In the crush to enter the Take Home a Nude art auction and party at Sotheby’s last night, not even Brooke Shields was safe. As I spoke to her outside the stanchions leading into the galleries, a guest elbowed her and she lost her balance. “I didn’t even have a drink!” she said. Indeed, she was sipping VOSS water—probably for the best, considering the amount of schmoozing and art hunting the evening required from her: she’s a member of the Board of Trustees at the New York Academy of Art, the event’s beneficiary.
Shields first got involved with the Academy through her friend, artist Will Cotton, who invited her to sit for a drawing session. This past summer, Shields co-curated her first show with Academy president David Kratz, an exhibition titled “Call of the Wild” in Bridgehampton, New York. Shields also collects nudes, so getting involved with the party was a natural fit for her. “One of the first presents my husband ever gave me was this beautiful etching, the back of a woman from the early 1900s,” she said. In a white halter-style blouse that revealed her shoulders and arms, she bared a bit of her own skin.
Kratz himself began his own collection at the Take Home a Nude Event, which is now in its 25th year. The Academy president went to the school, and the first nude he bought was a six-foot portrait of a man lying down. “It looked like an Old Master drawing,” he said, “but it was all done in ballpoint pen.” His collection has grown so expansively that he said he no longer has enough wall space—some of his pieces now rest on his floor. On the evening’s packed house, Kratz said, “It starts at six. By five after six, it’s already full because once somebody comes once, they want to get here so they don’t miss anything.” We also wondered which of the Academy’s major star-studded benefits he preferred more, this party or the Tribeca Ball? “That’s like saying, ‘which child do you like better?’” he waffled and declined to choose.
Shields wasn’t the only celebrity attendee who recently upped her involvement in the art world. Chef Bobby Flay, who arrived later in the evening in a maroon suit, told me he became interested in art about a year ago. “I know nothing about it,” he admitted. “It’s sort of like food and wine where, even as a chef, it takes a lifetime to learn everything.” Last year at Sotheby’s, he bought a work by Anselm Kiefer. “It was all about the texture of the painting,” he said. “Which is an important part of what I do as a cook, because when you cook, the two most important things are flavor and texture.”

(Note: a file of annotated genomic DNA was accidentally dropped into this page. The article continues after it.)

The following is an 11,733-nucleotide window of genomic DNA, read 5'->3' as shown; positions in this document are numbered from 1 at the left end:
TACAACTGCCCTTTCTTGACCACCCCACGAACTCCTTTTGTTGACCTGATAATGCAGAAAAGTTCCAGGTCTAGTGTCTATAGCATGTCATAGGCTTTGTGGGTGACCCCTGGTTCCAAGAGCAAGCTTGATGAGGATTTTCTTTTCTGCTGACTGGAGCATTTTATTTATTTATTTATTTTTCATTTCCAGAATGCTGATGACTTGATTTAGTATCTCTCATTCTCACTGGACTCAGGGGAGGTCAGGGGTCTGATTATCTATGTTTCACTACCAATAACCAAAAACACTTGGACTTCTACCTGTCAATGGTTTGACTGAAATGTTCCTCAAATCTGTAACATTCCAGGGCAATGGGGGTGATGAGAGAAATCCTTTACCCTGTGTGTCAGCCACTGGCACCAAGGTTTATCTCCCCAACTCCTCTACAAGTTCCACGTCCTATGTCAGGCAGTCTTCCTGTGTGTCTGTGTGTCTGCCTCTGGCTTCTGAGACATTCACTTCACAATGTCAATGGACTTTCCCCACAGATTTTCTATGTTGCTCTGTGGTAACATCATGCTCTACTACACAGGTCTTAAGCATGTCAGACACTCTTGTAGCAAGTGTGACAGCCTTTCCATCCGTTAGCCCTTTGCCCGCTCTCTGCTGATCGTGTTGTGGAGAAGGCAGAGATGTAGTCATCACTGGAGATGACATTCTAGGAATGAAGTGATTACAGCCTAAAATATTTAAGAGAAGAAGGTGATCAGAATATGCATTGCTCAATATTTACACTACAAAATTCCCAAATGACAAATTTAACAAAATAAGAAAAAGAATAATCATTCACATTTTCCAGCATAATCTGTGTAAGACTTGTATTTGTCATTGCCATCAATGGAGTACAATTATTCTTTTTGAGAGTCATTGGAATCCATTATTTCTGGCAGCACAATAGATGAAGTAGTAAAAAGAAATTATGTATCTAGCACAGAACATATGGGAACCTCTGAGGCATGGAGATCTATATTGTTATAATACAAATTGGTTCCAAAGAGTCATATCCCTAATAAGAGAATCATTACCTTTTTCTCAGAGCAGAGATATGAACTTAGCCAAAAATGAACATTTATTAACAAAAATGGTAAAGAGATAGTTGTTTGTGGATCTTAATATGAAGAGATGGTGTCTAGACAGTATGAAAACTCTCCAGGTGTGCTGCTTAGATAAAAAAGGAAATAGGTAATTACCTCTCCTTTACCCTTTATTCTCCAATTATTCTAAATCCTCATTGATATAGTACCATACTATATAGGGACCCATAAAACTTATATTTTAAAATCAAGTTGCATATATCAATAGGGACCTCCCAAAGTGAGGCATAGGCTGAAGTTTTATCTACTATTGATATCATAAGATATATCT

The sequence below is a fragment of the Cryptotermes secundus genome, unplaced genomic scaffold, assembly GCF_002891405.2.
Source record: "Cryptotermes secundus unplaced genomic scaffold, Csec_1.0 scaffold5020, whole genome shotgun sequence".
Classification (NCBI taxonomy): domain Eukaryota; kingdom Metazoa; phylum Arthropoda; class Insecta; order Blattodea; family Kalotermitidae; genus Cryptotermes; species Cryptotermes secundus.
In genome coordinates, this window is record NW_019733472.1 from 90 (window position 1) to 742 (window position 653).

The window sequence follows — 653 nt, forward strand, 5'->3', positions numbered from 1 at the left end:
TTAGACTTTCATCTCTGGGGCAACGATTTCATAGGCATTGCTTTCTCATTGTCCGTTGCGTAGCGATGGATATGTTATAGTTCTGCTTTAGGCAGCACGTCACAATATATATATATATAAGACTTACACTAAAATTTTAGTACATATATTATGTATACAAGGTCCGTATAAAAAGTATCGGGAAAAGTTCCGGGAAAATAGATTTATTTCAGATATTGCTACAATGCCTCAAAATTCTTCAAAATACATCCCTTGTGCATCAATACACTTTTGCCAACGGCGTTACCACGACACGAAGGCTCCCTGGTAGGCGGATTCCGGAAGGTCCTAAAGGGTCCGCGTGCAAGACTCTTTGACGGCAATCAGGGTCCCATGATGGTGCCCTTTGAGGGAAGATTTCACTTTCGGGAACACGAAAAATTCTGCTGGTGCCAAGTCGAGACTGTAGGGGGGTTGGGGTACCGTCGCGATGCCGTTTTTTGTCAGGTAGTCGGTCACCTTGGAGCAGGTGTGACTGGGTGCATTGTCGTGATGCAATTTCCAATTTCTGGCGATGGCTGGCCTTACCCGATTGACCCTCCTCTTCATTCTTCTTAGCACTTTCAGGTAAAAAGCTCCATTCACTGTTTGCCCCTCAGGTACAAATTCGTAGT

Despite the swarm of patrons, stars and members of the media, the evening’s honoree and former Andy Warhol film star Jane Holzer had some trouble shaking off photographers. “My involvement is because of Andy,” she told me just outside the stanchions. She said she owns a few nudes by Warhol, who was one of the school’s original founders in 1982. Upon a photographer’s request to take her picture, Holzer quickly flitted away into the galleries, requesting to be left alone. Her attire for the evening privileged anonymity over nudity—yet even in black pants, top, and a heavy jacket, she couldn’t totally blend into the evening’s crowd. The photographers continued to pursue her.
Thankfully, well-placed bars kept attendees happy throughout the silent auction. They milled, drinks in hand, towards the works that lined the walls and sculptures that sat in the galleries, marking their bids on taped-up sheets of paper. Stilt walkers directed patrons’ attention to “Hot-Lot Bid-Offs,” which determined the winners for contested lots with multiple bids. At 8:30, a live auction in the back of the room began. Glenn O’Brien, former editor of Interview magazine (founded by Warhol in 1969) was still looking at works in the silent auction. He praised the evening’s elusive honoree. “There were certain people that made me want to be a part of the Factory, and Jane was one of them,” he said. “She wasn’t just pretty, but she was lively and creative.” As for his own collection, he owns several nudes by artist and critic Walter Robinson, skateboarder-cum-artist Mark Gonzales, and painter Jane Dickson.
Though actress Naomi Watts sat in the front row during the live auction, where works by artists such as Jimmy DeSana and Nicole Eisenman were on offer, she wasn’t interested in involving herself in a bidding war. “I did the ‘buy it now,’” she said. “I don’t like wars.” She took home four paintings. The evening raised record funds of over $1.1 million from the sale’s 180 total auction lots. Top live auction lots included portrait commissions by Nan Goldin ($60,000) and Will Cotton ($80,000). Whether the winners opt to pose nude is, certainly at that price, up to them.